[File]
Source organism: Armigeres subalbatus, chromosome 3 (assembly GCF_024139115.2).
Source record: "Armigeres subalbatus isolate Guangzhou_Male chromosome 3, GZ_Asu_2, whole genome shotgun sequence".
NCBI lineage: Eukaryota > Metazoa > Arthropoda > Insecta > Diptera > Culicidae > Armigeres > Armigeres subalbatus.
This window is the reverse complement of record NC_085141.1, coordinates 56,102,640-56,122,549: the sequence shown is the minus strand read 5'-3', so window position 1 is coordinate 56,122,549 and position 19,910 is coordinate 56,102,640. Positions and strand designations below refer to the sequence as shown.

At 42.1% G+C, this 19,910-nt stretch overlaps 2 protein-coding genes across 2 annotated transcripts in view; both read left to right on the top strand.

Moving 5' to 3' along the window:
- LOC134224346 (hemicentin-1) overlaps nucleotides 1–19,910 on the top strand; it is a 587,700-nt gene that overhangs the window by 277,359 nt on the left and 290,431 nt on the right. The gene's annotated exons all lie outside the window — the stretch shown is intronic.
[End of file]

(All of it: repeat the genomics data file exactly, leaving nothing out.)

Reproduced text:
Source organism: Armigeres subalbatus, chromosome 3 (assembly GCF_024139115.2).
Source record: "Armigeres subalbatus isolate Guangzhou_Male chromosome 3, GZ_Asu_2, whole genome shotgun sequence".
NCBI lineage: Eukaryota > Metazoa > Arthropoda > Insecta > Diptera > Culicidae > Armigeres > Armigeres subalbatus.
This window is the reverse complement of record NC_085141.1, coordinates 56,102,640-56,122,549: the sequence shown is the minus strand read 5'-3', so window position 1 is coordinate 56,122,549 and position 19,910 is coordinate 56,102,640. Positions and strand designations below refer to the sequence as shown.

At 42.1% G+C, this 19,910-nt stretch overlaps 2 protein-coding genes across 2 annotated transcripts in view; both read left to right on the top strand.

Moving 5' to 3' along the window:
- LOC134224346 (hemicentin-1) overlaps nucleotides 1–19,910 on the top strand; it is a 587,700-nt gene that overhangs the window by 277,359 nt on the left and 290,431 nt on the right. The gene's annotated exons all lie outside the window — the stretch shown is intronic.